STRONG interest has been registered in the new scheme that sees the State taking equity in homes.
It is for those whose income is too low to get them a big enough mortgage to purchase their first home. Some 508 buyers have been approved for the shared equity First Home scheme since in it was launched in the summer, with close to 2,000 more people registering an interest in the scheme. Most of the successful applicants have bought homes in Dublin, and in the commuter belt of Kildare, Meath and Wicklow. The average purchase price is €359,000, while the average First Home support is €79,000, according to the First Home entity set up to manage the scheme.
The landmark affordable housing scheme was rolled out in July, with €400m in funding. The three main banks have signed up to the scheme which will see the State providing an interest-free stake of up to 30pc in the home. Figures just released show that 508 buyers in 23 counties have been approved for the scheme and have received eligibility certificates which will allow them to purchase their chosen home.
A joint application is counted as one buyer, not two. Another 203 applications are currently being processed, with approvals expected to issue shortly in most of these cases, First Home’s chief executive Michael Broderick said. He said a total of 1,862 potential buyers have registered their interest in the scheme. This is made up of 823 individual buyers and 1,039 couples. The average purchase price for eligibility certs is €359,000, while the average support being provided by First Home in these cases is €79,000. Under the scheme, the purchase of new-build homes is to be jointly funded by the State and participating mortgage lenders.
There are limits on the value of properties that will qualify for the scheme in each local authority area. The limits will be based on the median value for a new home in the area. Mr Broderick said First Home will complete a review of the price cap for homes that qualify for the scheme in each local authority area, with the outcome expected in January. This measure is to prevent distortion in each local housing market. Housing Minister Darragh O’Brien said he was encouraged by the interest and the take-up of the scheme in its first 12 weeks of existence.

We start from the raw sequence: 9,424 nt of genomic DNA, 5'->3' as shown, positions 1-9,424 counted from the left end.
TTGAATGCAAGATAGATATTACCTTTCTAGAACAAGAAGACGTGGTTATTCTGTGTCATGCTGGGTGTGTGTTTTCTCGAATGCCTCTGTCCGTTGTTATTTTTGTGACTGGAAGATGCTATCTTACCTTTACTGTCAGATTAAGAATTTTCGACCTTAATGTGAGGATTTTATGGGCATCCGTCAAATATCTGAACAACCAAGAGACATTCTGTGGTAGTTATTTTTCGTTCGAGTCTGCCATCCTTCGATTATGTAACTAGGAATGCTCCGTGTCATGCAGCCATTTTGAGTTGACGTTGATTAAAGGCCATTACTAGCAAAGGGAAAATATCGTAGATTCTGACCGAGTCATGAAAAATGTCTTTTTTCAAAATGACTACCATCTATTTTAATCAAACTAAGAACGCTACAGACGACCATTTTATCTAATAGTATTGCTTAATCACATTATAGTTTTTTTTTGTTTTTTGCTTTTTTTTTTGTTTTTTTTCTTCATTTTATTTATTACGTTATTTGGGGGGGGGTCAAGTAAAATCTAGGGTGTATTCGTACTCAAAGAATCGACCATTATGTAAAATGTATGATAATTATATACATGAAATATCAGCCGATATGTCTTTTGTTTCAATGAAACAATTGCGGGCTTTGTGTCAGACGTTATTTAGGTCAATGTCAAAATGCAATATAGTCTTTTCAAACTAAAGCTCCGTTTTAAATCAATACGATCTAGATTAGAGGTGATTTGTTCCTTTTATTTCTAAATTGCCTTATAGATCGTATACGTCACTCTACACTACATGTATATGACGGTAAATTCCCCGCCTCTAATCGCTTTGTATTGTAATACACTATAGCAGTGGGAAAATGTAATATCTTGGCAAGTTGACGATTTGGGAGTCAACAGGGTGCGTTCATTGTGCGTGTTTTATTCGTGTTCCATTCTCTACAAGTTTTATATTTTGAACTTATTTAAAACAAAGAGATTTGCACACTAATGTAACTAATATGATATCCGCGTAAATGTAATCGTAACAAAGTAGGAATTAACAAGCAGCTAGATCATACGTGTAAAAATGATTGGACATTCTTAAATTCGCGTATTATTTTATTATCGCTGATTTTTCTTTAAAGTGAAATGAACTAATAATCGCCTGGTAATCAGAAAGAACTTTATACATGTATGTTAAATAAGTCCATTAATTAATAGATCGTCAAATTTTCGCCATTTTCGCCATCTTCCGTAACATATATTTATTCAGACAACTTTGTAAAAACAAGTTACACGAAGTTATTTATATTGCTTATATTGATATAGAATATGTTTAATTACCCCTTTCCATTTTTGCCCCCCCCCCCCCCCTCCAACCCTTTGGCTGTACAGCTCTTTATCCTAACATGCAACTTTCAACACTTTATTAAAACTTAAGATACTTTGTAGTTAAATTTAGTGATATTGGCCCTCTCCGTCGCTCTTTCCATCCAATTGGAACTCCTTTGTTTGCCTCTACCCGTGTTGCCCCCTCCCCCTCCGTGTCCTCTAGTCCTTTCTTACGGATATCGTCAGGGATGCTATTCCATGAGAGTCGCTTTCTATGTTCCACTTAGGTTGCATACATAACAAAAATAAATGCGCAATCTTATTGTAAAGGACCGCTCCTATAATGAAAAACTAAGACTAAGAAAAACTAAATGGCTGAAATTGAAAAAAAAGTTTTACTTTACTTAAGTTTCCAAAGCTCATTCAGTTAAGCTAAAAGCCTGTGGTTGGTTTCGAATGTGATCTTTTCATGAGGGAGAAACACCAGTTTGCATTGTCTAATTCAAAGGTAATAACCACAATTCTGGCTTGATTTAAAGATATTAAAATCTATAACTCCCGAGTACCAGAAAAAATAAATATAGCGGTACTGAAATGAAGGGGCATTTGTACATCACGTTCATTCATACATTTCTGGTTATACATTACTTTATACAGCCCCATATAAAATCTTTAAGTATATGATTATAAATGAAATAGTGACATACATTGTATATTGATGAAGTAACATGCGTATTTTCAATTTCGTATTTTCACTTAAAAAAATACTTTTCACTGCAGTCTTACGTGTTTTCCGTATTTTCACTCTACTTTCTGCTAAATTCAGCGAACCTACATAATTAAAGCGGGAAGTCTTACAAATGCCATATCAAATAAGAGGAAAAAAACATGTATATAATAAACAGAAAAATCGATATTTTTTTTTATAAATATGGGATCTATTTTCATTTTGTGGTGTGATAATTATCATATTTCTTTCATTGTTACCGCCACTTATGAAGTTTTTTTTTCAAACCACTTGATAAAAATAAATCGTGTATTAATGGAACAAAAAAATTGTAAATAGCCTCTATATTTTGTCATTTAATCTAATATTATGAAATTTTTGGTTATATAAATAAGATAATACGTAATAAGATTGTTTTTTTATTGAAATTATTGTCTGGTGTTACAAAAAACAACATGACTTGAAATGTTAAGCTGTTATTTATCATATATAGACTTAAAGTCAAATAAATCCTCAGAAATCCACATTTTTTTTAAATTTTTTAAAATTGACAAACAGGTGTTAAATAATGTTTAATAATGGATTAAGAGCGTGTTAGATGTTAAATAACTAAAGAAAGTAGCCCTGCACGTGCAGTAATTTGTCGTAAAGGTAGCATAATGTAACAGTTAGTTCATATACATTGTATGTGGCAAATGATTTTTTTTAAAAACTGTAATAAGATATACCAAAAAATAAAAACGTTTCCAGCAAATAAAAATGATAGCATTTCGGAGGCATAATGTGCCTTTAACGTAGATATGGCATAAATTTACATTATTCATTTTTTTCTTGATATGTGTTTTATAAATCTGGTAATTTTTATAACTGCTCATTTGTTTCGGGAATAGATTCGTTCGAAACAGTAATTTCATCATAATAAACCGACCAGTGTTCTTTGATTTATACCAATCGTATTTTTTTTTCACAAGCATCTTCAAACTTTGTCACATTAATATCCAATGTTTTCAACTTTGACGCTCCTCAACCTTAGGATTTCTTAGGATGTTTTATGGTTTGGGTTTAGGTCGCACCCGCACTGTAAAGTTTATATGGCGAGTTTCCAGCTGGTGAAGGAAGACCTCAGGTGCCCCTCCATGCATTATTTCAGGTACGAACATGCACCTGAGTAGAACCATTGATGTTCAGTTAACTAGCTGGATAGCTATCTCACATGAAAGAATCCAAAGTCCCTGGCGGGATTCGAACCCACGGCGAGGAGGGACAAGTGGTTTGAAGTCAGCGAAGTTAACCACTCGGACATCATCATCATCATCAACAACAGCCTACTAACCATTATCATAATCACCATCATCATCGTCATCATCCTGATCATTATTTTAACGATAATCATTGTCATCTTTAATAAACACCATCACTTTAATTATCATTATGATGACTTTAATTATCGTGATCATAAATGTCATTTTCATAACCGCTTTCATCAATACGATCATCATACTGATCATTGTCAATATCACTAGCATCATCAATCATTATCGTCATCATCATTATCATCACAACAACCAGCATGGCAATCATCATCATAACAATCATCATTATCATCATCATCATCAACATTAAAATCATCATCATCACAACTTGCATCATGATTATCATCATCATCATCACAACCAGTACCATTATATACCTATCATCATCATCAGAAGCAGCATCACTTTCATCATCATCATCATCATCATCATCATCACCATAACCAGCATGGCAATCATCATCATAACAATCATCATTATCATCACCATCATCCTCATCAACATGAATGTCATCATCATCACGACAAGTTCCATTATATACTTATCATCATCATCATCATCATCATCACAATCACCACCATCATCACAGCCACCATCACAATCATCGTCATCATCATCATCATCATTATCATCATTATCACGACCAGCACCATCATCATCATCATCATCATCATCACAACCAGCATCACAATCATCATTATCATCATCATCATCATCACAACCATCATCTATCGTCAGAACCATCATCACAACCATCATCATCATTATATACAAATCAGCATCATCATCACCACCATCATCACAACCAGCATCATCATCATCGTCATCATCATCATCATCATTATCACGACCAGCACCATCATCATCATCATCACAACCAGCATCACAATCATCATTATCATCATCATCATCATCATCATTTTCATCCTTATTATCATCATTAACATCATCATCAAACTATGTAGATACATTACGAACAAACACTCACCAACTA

“We are now seeing people buy and move into their new home as a result of the First Home Scheme and we will see thousands more over the coming years.”
Mr Broderick said: “It is early days, but we are off to a good start and first-time buyers are responding very favourably to what we offer, with close to 2,000 registrations of interest and over 500 eligibility certificates issued already.”
The scheme is aimed at the squeezed middle, who are caught paying sky-high rents, which makes it difficult to raise a deposit. These people are earning too much to qualify for social housing, but too little to qualify for a mortgage in a property market with surging prices. Typical beneficiaries of the scheme would be a couple with an income of €70,000, who want to buy a €320,000 new home. After putting up a 10pc deposit, the most they can borrow is €277,000. This leaves a gap of €43,000.
First Home would provide this amount as equity, with no interest for the first five years. This couple could also benefit from the State’s Help-To-Buy scheme, which usually provides tax relief of up to 20pc of the property’s value. This week the Central Bank said that first-time buyers will be able to borrow up to four times their income from next year in a slightly relaxation of its mortgage lending rules.
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